By DINA CAPPIELLO, Associated Press Writer
WASHINGTON – The government is starting a different kind of most-wanted list — for environmental fugitives accused of assaulting nature.
These fugitives allegedly smuggled chemicals that eat away the Earth’s protective ozone layer, dumped hazardous waste into oceans and rivers and trafficked in polluting cars.
And now the government wants help in tracking them down.
In its own version of the FBI most-wanted list, and the first to focus on environmental crimes, the Environmental Protection Agency is unveiling a roster of 23 fugitives, complete with mug shots and descriptions of the charges on its Web site at http://www.epa.gov/fugitives.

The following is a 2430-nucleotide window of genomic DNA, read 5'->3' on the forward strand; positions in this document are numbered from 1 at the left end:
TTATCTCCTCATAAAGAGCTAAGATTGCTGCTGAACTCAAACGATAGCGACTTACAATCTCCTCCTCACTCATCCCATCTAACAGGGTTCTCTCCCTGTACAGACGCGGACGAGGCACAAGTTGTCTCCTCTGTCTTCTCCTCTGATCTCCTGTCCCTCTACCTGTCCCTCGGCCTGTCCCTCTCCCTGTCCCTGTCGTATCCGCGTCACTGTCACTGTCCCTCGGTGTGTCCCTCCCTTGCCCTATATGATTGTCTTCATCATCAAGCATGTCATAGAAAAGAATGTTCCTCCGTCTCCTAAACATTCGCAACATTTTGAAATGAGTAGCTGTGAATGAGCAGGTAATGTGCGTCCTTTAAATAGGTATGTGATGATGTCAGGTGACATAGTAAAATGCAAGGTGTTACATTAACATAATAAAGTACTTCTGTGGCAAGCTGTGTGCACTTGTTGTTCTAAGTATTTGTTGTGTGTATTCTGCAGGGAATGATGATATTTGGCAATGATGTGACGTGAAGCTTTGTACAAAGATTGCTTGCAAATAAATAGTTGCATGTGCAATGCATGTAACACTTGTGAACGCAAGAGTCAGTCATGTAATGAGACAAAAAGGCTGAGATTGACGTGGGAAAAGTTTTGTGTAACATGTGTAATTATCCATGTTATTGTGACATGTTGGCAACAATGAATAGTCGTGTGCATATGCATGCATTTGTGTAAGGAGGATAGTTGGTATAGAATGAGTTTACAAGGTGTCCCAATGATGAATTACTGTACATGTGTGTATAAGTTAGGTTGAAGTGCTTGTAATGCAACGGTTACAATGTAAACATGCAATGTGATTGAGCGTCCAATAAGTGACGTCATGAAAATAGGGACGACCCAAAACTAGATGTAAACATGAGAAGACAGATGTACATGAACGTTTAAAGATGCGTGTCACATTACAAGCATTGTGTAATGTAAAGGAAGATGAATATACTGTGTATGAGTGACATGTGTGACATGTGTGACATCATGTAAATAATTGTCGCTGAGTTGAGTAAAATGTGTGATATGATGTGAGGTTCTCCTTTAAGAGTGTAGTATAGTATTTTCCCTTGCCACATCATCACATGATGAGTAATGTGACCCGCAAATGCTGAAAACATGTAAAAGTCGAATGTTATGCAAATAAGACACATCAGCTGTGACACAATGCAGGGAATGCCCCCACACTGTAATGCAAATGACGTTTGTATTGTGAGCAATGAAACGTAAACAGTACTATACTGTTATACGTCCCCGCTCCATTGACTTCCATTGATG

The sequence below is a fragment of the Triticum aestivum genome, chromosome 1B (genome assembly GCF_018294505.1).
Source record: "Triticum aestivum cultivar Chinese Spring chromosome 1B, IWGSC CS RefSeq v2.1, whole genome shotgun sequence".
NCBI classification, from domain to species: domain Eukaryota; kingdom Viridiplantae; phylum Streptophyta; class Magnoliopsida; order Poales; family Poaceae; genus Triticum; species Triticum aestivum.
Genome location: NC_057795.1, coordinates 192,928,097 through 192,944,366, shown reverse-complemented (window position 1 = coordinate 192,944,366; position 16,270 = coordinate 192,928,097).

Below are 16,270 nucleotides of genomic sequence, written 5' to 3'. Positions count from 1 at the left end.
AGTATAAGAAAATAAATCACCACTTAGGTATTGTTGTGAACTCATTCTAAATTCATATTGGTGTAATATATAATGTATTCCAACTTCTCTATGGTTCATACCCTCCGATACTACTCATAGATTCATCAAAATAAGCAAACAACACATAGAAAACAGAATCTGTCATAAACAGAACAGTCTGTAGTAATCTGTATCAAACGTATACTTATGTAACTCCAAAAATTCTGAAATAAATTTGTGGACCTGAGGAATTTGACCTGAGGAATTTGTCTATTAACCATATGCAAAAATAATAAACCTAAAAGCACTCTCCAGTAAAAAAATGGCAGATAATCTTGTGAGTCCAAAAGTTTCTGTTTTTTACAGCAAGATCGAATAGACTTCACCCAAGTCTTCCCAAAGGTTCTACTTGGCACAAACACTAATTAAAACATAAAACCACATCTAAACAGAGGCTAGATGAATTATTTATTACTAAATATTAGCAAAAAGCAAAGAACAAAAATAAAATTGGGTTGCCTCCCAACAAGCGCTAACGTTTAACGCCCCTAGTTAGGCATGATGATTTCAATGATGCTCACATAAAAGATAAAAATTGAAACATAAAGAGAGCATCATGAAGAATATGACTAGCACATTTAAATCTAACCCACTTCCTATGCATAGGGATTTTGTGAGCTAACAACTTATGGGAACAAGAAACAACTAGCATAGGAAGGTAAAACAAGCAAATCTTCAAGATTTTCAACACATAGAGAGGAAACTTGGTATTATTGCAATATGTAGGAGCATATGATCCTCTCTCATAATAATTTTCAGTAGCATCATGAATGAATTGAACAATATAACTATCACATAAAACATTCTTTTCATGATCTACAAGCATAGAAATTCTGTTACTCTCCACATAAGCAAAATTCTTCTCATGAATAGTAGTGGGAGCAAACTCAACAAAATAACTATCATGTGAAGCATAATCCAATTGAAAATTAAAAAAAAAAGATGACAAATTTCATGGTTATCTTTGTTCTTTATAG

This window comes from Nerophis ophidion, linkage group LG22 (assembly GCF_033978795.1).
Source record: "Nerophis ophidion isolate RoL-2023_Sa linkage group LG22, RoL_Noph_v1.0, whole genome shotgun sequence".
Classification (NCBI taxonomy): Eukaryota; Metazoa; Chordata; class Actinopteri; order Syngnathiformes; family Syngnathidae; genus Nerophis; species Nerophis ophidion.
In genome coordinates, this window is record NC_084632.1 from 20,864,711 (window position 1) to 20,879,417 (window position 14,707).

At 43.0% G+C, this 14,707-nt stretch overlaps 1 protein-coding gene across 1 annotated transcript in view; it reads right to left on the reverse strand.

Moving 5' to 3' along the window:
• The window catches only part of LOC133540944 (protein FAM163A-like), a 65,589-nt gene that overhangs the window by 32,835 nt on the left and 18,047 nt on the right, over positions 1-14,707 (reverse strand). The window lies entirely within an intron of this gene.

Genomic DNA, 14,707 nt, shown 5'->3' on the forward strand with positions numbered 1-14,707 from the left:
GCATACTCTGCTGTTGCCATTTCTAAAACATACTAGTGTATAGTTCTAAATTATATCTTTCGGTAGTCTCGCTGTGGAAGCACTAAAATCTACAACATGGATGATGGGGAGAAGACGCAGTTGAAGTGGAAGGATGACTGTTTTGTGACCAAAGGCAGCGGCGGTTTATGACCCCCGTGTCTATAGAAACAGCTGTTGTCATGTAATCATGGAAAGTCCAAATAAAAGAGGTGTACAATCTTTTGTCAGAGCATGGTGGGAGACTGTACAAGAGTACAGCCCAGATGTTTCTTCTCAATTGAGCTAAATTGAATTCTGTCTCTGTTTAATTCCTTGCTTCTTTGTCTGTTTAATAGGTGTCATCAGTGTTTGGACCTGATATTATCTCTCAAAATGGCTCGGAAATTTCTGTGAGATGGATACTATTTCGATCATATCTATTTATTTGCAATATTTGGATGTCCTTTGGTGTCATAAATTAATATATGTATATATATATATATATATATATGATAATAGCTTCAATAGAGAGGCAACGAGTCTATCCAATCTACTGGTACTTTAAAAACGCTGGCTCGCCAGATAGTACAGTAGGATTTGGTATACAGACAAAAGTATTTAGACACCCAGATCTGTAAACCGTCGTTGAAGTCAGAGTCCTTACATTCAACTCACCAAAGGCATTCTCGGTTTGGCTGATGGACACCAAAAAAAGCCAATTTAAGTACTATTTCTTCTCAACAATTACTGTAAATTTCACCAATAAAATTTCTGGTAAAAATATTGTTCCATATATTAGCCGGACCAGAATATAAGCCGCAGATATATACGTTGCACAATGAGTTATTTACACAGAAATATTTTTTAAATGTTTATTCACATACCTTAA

A top EPA enforcement official said the people on the list represent the “brazen universe of people that are evading the law.” Many face years in prison and some charges could result in hundreds of thousands of dollars in fines.
“They are charged with environmental crimes and they should be brought before the criminal justice system and have their day in court,” said Pete Rosenberg, a director in the agency’s criminal enforcement division.
On display will be John Karayannides, who allegedly helped orchestrate the dumping of 487 tons of wheat tainted with diesel fuel into the South China Sea in 1998. Karayannides is believed to have fled to Athens, Greece.